Green Africa Youth Organization (GAYO) has been delivering C-ROADS simulations across universities and corporate institutions in Ghana for the past 3 years. Following the launch of the new En-ROADS simulator by Climate Interactive in 2019, we are pleased to have organized our first climate simulation in partnership with Sustainability Week Accra.
The first-ever sustainability week in Ghana was held at the University of Ghana, Legon from 2 March 2020 to 6 March 2020. The week-long event included programs ranging from clothing donations to tree planting exercises and presentations. As part of the presentations, there was an En-ROADS simulation workshop held on 5 March 2020 facilitated by Isaac Abugri from Green Africa Youth Organization with about 25 to 30 participants. The workshop started with Isaac explaining the dynamics involved in the En-ROADS simulator to participants followed by two rounds of interactive sessions amongst participants.
The participants were then given 5 minutes to think of actions they have taken in the past month to help in the fight against climate change and reducing global temperature. Their responses included, beach clean-up exercises, planting trees, walking to and from lectures instead of taking taxis, efficient use of electricity by switching off electrical appliances when not using them, etc. These solutions were tested in the simulator and this reduced global temperature from 4.1 degrees to 2.4 degrees.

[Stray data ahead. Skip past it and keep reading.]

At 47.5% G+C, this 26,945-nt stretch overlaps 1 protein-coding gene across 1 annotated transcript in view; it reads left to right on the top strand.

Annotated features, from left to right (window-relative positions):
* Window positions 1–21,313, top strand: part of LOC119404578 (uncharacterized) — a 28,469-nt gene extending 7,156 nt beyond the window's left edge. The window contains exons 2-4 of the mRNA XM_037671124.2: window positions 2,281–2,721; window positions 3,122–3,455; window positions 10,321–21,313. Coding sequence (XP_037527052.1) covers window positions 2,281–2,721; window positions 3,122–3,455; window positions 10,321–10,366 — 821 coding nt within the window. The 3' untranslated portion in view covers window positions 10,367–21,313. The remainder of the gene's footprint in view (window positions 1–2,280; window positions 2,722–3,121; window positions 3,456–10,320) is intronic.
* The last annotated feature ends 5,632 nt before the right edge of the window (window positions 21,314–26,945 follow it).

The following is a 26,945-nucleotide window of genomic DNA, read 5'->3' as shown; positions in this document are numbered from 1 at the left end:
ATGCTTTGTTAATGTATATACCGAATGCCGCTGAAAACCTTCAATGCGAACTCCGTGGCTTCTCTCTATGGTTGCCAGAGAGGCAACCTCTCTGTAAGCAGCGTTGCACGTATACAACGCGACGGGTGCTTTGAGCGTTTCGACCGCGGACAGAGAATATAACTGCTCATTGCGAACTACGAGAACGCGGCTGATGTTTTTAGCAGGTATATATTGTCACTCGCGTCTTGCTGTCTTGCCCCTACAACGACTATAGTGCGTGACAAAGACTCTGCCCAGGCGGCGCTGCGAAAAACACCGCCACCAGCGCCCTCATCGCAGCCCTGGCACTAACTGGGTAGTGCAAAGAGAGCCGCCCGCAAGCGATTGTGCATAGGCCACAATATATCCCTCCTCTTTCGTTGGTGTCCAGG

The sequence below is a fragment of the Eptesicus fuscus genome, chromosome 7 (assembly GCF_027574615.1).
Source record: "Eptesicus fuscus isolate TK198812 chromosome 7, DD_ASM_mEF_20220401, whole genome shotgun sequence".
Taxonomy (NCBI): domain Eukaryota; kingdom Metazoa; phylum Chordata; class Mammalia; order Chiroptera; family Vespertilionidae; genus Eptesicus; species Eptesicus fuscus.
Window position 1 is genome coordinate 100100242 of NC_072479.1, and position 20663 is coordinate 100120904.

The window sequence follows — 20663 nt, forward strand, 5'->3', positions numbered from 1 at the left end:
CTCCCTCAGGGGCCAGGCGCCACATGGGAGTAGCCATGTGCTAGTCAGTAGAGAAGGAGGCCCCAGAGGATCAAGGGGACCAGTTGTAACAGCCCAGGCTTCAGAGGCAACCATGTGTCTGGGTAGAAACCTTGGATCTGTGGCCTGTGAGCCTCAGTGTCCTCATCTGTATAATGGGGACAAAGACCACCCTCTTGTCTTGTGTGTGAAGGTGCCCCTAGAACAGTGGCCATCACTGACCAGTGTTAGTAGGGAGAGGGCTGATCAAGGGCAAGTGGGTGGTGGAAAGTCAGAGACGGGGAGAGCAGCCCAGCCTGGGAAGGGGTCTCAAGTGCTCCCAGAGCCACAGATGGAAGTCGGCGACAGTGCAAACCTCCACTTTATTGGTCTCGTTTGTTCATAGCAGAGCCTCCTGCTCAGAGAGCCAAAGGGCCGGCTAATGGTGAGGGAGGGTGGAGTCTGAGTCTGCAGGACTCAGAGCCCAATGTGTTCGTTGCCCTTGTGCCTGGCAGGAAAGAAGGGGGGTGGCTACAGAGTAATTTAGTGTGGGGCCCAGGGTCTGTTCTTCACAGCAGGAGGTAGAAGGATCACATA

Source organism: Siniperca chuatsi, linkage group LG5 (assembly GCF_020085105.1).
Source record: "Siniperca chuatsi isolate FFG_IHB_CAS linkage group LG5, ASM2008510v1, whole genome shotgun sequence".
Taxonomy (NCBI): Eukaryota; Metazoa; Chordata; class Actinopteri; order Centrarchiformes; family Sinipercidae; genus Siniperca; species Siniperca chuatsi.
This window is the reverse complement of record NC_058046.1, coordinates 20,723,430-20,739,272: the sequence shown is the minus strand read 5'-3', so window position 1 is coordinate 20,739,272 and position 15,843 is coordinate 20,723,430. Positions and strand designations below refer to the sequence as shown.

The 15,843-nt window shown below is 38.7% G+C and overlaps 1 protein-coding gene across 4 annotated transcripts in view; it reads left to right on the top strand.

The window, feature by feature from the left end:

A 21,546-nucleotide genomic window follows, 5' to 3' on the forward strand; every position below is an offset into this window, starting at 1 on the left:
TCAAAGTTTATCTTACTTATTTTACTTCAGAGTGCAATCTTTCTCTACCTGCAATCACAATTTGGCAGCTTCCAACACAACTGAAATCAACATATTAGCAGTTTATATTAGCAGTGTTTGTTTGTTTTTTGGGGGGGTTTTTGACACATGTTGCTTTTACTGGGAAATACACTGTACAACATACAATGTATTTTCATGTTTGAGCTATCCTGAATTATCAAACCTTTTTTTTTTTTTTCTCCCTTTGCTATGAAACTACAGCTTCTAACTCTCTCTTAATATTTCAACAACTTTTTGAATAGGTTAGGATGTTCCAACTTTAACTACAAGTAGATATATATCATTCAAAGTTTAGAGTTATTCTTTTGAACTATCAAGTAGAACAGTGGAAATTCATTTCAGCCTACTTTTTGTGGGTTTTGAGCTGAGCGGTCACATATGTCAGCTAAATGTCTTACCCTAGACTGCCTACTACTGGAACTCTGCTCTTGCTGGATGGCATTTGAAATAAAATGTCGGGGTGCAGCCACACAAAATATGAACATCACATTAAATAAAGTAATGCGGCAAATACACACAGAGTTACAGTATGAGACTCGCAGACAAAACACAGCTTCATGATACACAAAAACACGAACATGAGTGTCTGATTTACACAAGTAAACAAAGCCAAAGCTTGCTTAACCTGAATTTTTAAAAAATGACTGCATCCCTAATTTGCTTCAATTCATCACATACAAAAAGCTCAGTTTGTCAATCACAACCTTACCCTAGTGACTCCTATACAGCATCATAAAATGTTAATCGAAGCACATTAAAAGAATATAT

At this point, participants were happy to know that their solutions, if applied worldwide, will have a positive effect in reducing global temperature since we are thinking globally but acting locally. This was evident in the expression on their faces to know that they were on the right path to help reduce global temperature.
In the next round where participants were asked to think of solutions, aside what they have done already, that will help reduce global temperature further to below 2 degrees, they came out with solutions which included, Carbon pricing, reduction in the use of coal and encouraging the use of more renewables. One suggestion that stirred up more conversation was when one participant suggested less economic growth as a way of reducing global temperature. This she explained that when there is less economic growth, there will be less demand for coal and oil as citizens will not have the capability to buy vehicles, mobile phones and other luxuries which use more oil and coal in the manufacture and use of components.
Other participants came out with counter-arguments and one could feel the desire and passion from the participants as they gave their individual opinions on the matter. For me as a facilitator, I also learned a lot from the participants and seeing that there are others who are also in the fight against climate change gave me hope for a better future.
After all was said and done, we tested the final solutions on the simulator and we were able to further reduce global temperature to 1.6 degrees. This is what some participants had to say after they suggested that this can be achieved with collaborative efforts rather than individual efforts:
“I feel very happy to know that my efforts, no matter how small is a positive approach to combating climate change.”
Another participant said: